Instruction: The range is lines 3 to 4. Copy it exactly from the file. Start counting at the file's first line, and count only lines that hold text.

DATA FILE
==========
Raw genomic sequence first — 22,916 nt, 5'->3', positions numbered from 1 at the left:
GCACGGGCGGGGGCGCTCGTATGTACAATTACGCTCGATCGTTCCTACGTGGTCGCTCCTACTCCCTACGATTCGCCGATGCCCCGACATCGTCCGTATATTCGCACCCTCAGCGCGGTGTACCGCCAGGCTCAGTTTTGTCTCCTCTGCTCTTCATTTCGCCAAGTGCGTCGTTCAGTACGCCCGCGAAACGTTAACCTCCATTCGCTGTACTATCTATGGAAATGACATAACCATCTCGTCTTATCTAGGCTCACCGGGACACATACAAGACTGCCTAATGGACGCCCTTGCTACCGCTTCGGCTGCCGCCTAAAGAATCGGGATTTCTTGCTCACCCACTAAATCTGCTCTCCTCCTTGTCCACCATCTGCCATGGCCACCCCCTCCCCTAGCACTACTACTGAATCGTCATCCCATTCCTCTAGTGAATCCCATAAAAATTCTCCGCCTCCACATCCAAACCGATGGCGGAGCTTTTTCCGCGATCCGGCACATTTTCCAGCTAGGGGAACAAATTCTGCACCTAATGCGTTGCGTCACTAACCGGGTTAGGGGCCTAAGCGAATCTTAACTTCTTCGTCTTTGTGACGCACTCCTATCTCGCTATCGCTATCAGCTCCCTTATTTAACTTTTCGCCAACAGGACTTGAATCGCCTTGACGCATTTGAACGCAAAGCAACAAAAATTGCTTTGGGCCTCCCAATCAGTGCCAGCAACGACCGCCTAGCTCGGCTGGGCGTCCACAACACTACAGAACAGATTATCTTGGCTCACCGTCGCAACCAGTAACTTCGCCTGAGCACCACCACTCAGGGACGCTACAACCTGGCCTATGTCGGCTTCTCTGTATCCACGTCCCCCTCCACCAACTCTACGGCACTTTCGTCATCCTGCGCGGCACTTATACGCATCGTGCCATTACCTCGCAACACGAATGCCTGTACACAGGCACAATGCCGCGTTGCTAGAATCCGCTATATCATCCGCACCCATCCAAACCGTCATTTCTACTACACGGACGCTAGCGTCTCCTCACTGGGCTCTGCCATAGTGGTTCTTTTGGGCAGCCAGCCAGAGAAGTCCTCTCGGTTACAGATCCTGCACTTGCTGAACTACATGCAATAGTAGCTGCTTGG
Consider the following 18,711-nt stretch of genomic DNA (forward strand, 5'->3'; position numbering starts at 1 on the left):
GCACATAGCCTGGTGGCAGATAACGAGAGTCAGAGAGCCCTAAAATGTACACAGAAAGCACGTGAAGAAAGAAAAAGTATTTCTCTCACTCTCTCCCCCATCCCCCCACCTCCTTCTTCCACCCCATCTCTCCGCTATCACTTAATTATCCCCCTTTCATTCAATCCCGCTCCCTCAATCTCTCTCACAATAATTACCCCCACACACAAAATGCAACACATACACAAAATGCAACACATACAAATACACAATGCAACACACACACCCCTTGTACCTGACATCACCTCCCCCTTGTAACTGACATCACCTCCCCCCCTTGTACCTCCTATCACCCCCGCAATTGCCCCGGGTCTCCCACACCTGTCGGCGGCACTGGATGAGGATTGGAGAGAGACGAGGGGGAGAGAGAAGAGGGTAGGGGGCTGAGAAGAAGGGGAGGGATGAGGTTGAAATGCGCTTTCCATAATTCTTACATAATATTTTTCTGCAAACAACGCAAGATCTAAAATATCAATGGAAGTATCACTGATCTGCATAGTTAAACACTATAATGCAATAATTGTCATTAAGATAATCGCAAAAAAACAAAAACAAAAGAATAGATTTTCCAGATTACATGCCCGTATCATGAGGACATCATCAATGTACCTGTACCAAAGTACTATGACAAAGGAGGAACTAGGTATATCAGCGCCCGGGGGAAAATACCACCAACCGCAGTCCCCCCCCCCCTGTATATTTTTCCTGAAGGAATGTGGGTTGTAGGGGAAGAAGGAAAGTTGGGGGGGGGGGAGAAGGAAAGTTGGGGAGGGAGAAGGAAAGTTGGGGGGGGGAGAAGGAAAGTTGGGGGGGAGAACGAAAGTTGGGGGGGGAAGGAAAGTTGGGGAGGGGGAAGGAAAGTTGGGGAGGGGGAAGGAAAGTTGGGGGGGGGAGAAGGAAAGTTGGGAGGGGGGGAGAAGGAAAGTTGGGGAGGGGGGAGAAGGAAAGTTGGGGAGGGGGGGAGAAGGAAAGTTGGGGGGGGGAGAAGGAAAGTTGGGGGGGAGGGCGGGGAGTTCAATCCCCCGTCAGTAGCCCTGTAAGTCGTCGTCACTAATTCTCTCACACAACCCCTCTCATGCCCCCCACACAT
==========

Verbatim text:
Consider the following 18,711-nt stretch of genomic DNA (forward strand, 5'->3'; position numbering starts at 1 on the left):
GCACATAGCCTGGTGGCAGATAACGAGAGTCAGAGAGCCCTAAAATGTACACAGAAAGCACGTGAAGAAAGAAAAAGTATTTCTCTCACTCTCTCCCCCATCCCCCCACCTCCTTCTTCCACCCCATCTCTCCGCTATCACTTAATTATCCCCCTTTCATTCAATCCCGCTCCCTCAATCTCTCTCACAATAATTACCCCCACACACAAAATGCAACACATACACAAAATGCAACACATACAAATACACAATGCAACACACACACCCCTTGTACCTGACATCACCTCCCCCTTGTAACTGACATCACCTCCCCCCCTTGTACCTCCTATCACCCCCGCAATTGCCCCGGGTCTCCCACACCTGTCGGCGGCACTGGATGAGGATTGGAGAGAGACGAGGGGGAGAGAGAAGAGGGTAGGGGGCTGAGAAGAAGGGGAGGGATGAGGTTGAAATGCGCTTTCCATAATTCTTACATAATATTTTTCTGCAAACAACGCAAGATCTAAAATATCAATGGAAGTATCACTGATCTGCATAGTTAAACACTATAATGCAATAATTGTCATTAAGATAATCGCAAAAAAACAAAAACAAAAGAATAGATTTTCCAGATTACATGCCCGTATCATGAGGACATCATCAATGTACCTGTACCAAAGTACTATGACAAAGGAGGAACTAGGTATATCAGCGCCCGGGGGAAAATACCACCAACCGCAGTCCCCCCCCCCCTGTATATTTTTCCTGAAGGAATGTGGGTTGTAGGGGAAGAAGGAAAGTTGGGGGGGGGGGAGAAGGAAAGTTGGGGAGGGAGAAGGAAAGTTGGGGGGGGGAGAAGGAAAGTTGGGGGGGAGAACGAAAGTTGGGGGGGGAAGGAAAGTTGGGGAGGGGGAAGGAAAGTTGGGGAGGGGGAAGGAAAGTTGGGGGGGGGAGAAGGAAAGTTGGGAGGGGGGGAGAAGGAAAGTTGGGGAGGGGGGAGAAGGAAAGTTGGGGAGGGGGGGAGAAGGAAAGTTGGGGGGGGGAGAAGGAAAGTTGGGGGGGAGGGCGGGGAGTTCAATCCCCCGTCAGTAGCCCTGTAAGTCGTCGTCACTAATTCTCTCACACAACCCCTCTCATGCCCCCCACACAT